American exceptionalism at the Olympic Games

As a kid I watched the Olympics a lot.  I remember being charmed by CBC profiles of gymnasts who escaped the USSR and shoeless Ethiopian runners who used cinder blocks for strength training. To be sure CBC highlighted Canadian achievement at the Games, but it wasn't the emphasis.  Presenting the Olympic spirit of nations coming together really did seem to be the primary goal of their programming.

I only realized this might be a uniquely Canadian approach after sitting through a two weeks of NBC's Olympic coverage. It struck me that they talk almost exclusively about American athletes and in particular, those who win medals.  
American Brit Jessica Ennis wins gold. This picture no longer makes sense--except it shows Canada losing. 
Every night it's the same thing: a celebration of American superiourity in the pool, on the track, in the ring. It is all evidence of the undeniable fact that America is still the best nation in the world. After all, they beat out China in the medal count. What more proof do you want Obama?

To be fair there was some coverage of non-American athletes. Usain Bolt (a legend in his own words) and Oscar Pistorius (the South African who runs with two prosthetic legs) did receive considerable airtime.  While both are impressive in their own ways, doesn't profiling world's fastest man and a guy without legs seem kind of, like, obvious? Well done NBC for getting the low hanging fruit. 

The games of full of athletes with incredible stories. People who have found their way to the competition in spite of injury, financial hardship, and political oppression. Tell us about them NBC! Help us see the world for a few minutes from other points of view.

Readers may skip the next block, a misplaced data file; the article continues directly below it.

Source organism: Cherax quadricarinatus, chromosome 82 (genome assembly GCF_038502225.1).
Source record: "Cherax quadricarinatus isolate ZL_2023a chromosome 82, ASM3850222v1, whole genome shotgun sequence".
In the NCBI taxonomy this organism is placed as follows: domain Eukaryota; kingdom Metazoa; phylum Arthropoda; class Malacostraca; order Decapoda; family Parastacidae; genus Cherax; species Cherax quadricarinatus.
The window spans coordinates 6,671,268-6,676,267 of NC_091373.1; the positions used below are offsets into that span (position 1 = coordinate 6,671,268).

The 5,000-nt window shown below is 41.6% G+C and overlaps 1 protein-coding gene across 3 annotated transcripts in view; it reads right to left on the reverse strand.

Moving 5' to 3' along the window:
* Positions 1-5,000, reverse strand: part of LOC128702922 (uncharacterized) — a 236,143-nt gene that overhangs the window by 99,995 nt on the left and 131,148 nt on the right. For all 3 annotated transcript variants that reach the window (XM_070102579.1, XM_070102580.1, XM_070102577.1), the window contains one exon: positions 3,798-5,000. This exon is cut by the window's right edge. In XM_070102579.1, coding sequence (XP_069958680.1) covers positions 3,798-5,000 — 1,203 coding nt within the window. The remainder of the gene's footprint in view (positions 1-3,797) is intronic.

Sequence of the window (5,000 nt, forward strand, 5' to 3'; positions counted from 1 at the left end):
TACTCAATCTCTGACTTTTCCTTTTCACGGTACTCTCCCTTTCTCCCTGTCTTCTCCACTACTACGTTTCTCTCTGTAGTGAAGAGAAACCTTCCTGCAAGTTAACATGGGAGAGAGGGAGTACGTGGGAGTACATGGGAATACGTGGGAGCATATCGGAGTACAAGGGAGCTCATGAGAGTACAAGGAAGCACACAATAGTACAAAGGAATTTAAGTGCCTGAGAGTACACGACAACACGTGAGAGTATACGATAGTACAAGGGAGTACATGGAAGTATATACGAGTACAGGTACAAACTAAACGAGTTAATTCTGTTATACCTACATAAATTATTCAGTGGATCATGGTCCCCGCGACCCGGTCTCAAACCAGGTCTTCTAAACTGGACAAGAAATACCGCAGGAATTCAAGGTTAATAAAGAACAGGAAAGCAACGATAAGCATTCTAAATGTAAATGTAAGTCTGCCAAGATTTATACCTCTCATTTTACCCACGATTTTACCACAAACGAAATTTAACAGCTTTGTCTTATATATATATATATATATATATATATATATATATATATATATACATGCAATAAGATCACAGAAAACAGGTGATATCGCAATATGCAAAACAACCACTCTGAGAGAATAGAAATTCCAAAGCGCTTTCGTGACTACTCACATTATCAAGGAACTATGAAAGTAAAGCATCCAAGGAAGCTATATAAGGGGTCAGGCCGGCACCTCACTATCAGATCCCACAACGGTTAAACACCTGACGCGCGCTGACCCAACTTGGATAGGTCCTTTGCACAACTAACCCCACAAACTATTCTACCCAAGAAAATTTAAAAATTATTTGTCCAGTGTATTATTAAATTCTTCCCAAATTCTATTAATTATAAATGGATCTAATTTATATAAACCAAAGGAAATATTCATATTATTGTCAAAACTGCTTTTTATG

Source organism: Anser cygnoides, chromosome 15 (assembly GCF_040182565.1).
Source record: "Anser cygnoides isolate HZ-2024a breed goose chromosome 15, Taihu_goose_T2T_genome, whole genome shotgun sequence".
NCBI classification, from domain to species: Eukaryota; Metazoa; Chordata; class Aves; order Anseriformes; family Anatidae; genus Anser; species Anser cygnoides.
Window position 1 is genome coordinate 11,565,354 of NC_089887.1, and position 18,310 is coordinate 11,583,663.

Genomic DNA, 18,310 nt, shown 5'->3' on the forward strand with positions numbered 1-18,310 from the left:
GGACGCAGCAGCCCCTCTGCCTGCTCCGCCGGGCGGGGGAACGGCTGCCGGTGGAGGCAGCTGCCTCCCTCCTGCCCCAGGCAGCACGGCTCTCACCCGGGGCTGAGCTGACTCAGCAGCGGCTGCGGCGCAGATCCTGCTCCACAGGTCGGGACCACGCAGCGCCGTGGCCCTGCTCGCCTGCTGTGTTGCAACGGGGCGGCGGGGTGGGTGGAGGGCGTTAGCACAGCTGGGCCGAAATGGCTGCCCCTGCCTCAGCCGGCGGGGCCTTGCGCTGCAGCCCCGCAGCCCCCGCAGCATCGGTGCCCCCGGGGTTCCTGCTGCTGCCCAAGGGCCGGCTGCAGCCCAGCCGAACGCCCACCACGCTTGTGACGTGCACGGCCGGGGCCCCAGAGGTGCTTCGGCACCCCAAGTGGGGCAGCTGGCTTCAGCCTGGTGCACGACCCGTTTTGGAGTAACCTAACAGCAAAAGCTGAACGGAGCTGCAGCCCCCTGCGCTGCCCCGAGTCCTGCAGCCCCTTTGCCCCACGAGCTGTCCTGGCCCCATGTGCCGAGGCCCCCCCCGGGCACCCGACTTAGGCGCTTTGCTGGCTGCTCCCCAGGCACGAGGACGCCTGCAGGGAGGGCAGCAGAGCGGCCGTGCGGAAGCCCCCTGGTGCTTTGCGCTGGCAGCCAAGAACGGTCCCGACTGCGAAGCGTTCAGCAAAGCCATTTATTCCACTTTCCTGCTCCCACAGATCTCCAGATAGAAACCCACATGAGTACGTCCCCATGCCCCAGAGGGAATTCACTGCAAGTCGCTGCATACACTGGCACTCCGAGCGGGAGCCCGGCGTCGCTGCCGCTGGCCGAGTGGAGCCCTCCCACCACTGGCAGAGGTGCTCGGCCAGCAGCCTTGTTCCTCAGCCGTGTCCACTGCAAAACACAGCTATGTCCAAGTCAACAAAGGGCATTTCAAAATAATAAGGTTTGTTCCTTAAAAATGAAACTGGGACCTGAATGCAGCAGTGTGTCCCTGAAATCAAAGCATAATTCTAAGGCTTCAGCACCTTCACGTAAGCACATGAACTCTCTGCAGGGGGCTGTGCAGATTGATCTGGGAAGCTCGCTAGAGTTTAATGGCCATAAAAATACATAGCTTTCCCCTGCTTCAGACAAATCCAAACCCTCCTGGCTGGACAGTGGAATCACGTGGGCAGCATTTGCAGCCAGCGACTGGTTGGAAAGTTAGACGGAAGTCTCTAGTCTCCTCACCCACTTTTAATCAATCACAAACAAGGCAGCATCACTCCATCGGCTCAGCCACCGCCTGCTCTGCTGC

My distaste for the whole "America is the best" shtick isn't just about being annoyed by two weeks of self congratulatory programming. Only exposed to winners, viewers miss some of the messiness of athletic competition: the false starts, disqualifications, and utter heartbreak that comes from not performing your best. I think the public is actually harmed by this sanitized version of sport (and by extension life).  They make it easy to forget that failure happens all the time, and at the highest levels and gives the impression somehow that Americans are immune.  

But maybe the only people who want to talk about American failure are me and Obama.

And I should add--none of this stopped me from tuning in every. single. night.   


Fall Makeup

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Notes: If you have any kind of darkness around your eyes you need to get 7. Buy it in the orange tint and it will totally zap any kind of dark blue or purple circles you have under your eyes. It works like a charm.  



just a random. blogs without pictures are boring.

now that i work from home/have no life/don't know anyone i have more time to devote to my one true love: cruising the internets. i'm reading, pinning and starring like a mad woman.

be the beneficiary of my wasted time.

eugina williamson tells this american life to grow up. she for one is sick of the way they "massage painful realities into puddles of personal experience" and their "preference for pathos over tragedy." zinger!

why buy the song when you get the music for free? wish i would have known about this site before i spent a small fortune in itunes for justin beiber songs. here's is a quick tutorial on how to get your free tunes. (full disclosure: it's probably not legal in the USA. fuller disclosure: i don't care).

i've been looking at this fashion blog all morning.  it is an new england wet dream. the author spends weekends in martha's vineyard, stays at the waldorf when in NYC and she personal friends with lilly pulitzer. did i mention she looks like kate middleton? she does.